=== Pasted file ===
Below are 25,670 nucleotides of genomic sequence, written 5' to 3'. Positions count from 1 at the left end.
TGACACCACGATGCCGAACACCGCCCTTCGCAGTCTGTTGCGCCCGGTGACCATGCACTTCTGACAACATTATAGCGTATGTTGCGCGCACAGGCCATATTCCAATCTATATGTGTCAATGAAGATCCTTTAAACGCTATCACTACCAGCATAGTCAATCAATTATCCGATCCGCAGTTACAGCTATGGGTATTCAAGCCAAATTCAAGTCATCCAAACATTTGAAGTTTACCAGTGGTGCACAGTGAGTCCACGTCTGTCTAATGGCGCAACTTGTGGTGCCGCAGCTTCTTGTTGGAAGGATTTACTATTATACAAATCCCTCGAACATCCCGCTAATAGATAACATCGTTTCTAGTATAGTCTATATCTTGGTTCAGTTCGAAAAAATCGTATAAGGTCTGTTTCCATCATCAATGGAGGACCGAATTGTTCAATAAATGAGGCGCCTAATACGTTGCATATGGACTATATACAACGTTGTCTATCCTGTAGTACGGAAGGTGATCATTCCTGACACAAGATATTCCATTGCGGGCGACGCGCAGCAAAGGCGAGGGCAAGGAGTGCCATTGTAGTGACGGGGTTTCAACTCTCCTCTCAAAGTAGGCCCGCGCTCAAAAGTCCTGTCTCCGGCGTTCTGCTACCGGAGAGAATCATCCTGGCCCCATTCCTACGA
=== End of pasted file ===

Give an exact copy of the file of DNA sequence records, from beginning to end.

Below are 25,670 nucleotides of genomic sequence, written 5' to 3'. Positions count from 1 at the left end.
TGACACCACGATGCCGAACACCGCCCTTCGCAGTCTGTTGCGCCCGGTGACCATGCACTTCTGACAACATTATAGCGTATGTTGCGCGCACAGGCCATATTCCAATCTATATGTGTCAATGAAGATCCTTTAAACGCTATCACTACCAGCATAGTCAATCAATTATCCGATCCGCAGTTACAGCTATGGGTATTCAAGCCAAATTCAAGTCATCCAAACATTTGAAGTTTACCAGTGGTGCACAGTGAGTCCACGTCTGTCTAATGGCGCAACTTGTGGTGCCGCAGCTTCTTGTTGGAAGGATTTACTATTATACAAATCCCTCGAACATCCCGCTAATAGATAACATCGTTTCTAGTATAGTCTATATCTTGGTTCAGTTCGAAAAAATCGTATAAGGTCTGTTTCCATCATCAATGGAGGACCGAATTGTTCAATAAATGAGGCGCCTAATACGTTGCATATGGACTATATACAACGTTGTCTATCCTGTAGTACGGAAGGTGATCATTCCTGACACAAGATATTCCATTGCGGGCGACGCGCAGCAAAGGCGAGGGCAAGGAGTGCCATTGTAGTGACGGGGTTTCAACTCTCCTCTCAAAGTAGGCCCGCGCTCAAAAGTCCTGTCTCCGGCGTTCTGCTACCGGAGAGAATCATCCTGGCCCCATTCCTACGA